Sent Before Their Time: Genius, Charisma, and Being Born Prematurely
Australia: Manticore Press, 2022
328 pages, $24.95 softbound
Ed Dutton’s latest book marks a return to the theme of genius, which he previously explored in The Genius Famine (with Bruce Charleton, 2016) and At Our Wit’s End (with Michael Woodley of Menie, 2018). There is no universally recognized definition of genius. The word always implies high intelligence, and may imply nothing more, as when a certain IQ score—there is no agreement exactly which—is said to constitute “genius level.” But Dutton is interested in men who have “made a disproportionately large impact on human history,” often through revolutionary contributions to the disciplines in which they work: Newton, Mozart, Michelangelo, Archimedes, Darwin, and so forth. Others have been great statesmen or religious leaders. All have been extremely intelligent, but intelligence by itself is insufficient for genius-level accomplishment: many who possess the necessary brain power never use it to achieve great things.
Intelligence is a highly polygenetic trait, so outlier high IQ requires the inheritance of an improbable number of alleles all pulling in the same beneficial direction. But the case is otherwise with some of the other traits associated with outstanding achievement. Geniuses, as Dutton explains, are marked by a certain personality profile.
They are low in ‘rule-following,’ permitting them to ‘think outside the box’ and so to generate original ideas, and they are low in altruism and empathy, meaning that they don’t care about the probability that their ideas will offend vested interests. They are obsessed with truth, and they wouldn’t anticipate that their ideas would offend even if they did care. In many cases, they are also high in anxiety, meaning that they are constantly thinking and have a desperate desire to make sense of their world.
Low empathy and high anxiety are not, prima facie, especially desirable traits, so as prerequisites for genius, they may appear counter-intuitive.
An analogy may be helpful. A person ignorant of viticulture would probably assume that the best wine would be produced by the best soils. In fact, when vines are planted in especially rich soil, the result is an enormous profusion of leaves and very few grapes. High-quality wine grapes are grown in relatively weak—but not too weak—soil: it is precisely the vine’s struggle against a suboptimal environment which brings out the best in grapes. Genius seems to involve a similar dynamic. (This, incidentally, is what makes eugenic intervention such a delicate matter: nature may be acting more wisely than any possible human agent by allowing certain normally sub-optimal traits to survive within a population.)
Few things would appear more sub-optimal for human flourishing than premature birth. Humans have evolved to spend nine months in the womb, and being born significantly (= more than three weeks) earlier is traumatic and stressful. Dutton’s list of risks associated with prematurity is sobering: “blindness, vision problems, underdeveloped lungs resulting in frequent infection, deafness, poor muscle tone, mobility problems, difficulties with fine motor skills, developmental delay, heart problems, high blood pressure, infertility, birth defects, depression, ADHD, autism, psychopathic personality, low self-esteem, never having a relationship nor having children, low IQ (especially low spatial and Mathematical IQ),” and much more besides. The more premature the birth, the greater the odds of problems developing.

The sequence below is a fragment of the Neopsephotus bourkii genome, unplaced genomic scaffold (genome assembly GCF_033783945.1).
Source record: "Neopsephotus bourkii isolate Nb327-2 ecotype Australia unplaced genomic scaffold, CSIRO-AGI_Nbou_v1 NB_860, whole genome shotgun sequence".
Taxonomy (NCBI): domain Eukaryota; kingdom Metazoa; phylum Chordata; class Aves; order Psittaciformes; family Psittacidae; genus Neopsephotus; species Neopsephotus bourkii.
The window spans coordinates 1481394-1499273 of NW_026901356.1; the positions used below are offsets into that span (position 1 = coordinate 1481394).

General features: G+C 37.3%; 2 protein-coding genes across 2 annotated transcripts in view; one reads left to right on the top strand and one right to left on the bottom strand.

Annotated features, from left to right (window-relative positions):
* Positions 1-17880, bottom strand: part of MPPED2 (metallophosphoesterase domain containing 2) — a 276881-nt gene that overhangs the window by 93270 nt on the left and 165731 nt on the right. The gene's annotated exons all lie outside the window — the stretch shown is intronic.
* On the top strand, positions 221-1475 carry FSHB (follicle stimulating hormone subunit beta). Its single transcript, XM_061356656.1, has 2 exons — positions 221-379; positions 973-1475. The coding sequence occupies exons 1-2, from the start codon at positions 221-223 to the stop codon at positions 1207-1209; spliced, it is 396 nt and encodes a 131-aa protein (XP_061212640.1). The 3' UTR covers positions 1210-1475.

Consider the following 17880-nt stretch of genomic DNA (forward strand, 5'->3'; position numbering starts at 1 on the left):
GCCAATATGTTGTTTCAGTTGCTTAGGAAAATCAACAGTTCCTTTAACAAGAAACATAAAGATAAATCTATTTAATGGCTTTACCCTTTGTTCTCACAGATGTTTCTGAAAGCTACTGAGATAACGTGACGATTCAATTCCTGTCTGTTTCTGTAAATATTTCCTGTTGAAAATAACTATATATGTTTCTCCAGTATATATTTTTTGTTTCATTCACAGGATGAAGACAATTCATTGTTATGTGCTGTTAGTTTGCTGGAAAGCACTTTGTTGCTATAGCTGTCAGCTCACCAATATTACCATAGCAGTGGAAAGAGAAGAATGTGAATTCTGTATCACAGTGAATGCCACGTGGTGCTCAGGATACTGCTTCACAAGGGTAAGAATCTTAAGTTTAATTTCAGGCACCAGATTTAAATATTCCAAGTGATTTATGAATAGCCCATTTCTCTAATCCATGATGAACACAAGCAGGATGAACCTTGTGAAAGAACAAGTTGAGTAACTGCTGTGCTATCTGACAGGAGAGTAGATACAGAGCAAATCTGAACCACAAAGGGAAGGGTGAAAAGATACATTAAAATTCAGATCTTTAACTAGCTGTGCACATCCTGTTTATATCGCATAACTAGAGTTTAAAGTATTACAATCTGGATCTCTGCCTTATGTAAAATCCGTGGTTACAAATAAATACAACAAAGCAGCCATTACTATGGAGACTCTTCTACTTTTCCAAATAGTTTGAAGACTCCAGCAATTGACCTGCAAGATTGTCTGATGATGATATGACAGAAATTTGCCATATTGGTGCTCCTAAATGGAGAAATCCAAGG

And yet children born prematurely, or with exceptionally low birth weight, are statistically overrepresented among outstanding high-achievers. Dutton’s examples include “Isaac Newton, Johannes Kepler, Thomas Hobbes, Jean-Jacques Rousseau, Goethe, Voltaire, Victor Hugo, [and] John Keats.”
This is certainly not because preterm birth contributes to high intelligence; as mentioned above, the two correlate negatively. “If you are born prematurely or small,” Dutton explains, “the brain is unlikely to develop properly. . . . [I]t leads to a form of mild mental handicap.” Yet when such a handicap happens to combine with exceptionally high genetic intelligence, a kind of synergy comes into play that makes for outstanding achievement. This is because, as Dutton explains, the brain has an extraordinary ability to rewire itself: “if it loses an area, it can be expected to strengthen the other areas.” This leads the prematurely born (colloquially known as “preemies”) to think in unusual ways, meaning that they are prone to look for solutions where others might not. As Dutton puts it, geniuses “are almost childlike in the degree to which they are imaginative, meaning they ask questions few others would ask and make connections that few others would make.”
A recent neuro-imaging study offers some clues to how this works:
A subject had to press a button as quickly as they could each time a new letter came onto a screen, unless it was the letter ‘x.’ Controls used ‘proactive’ brain activation, meaning you are working on a task and you are mentally prepared for new, unexpected, things to happen. Preemies used ‘reactive’ brain activation (Olsen et al., 2018). According to Norwegian neuroscientist Alexander Olsen, they were unprepared for change and ‘their brains reacted as if they were encountering something new each time. … It suggests their brains are hyper-vigilant due to the suboptimal organization of the central nervous system.’
Geniuses often have extremely narrow intelligence: while they achieve outstanding things in specialized fields, they may also be highly impractical, failing at tasks that do not require exceptional intelligence and that ordinary people master easily. A famous example is that Albert Einstein never learned to drive a car.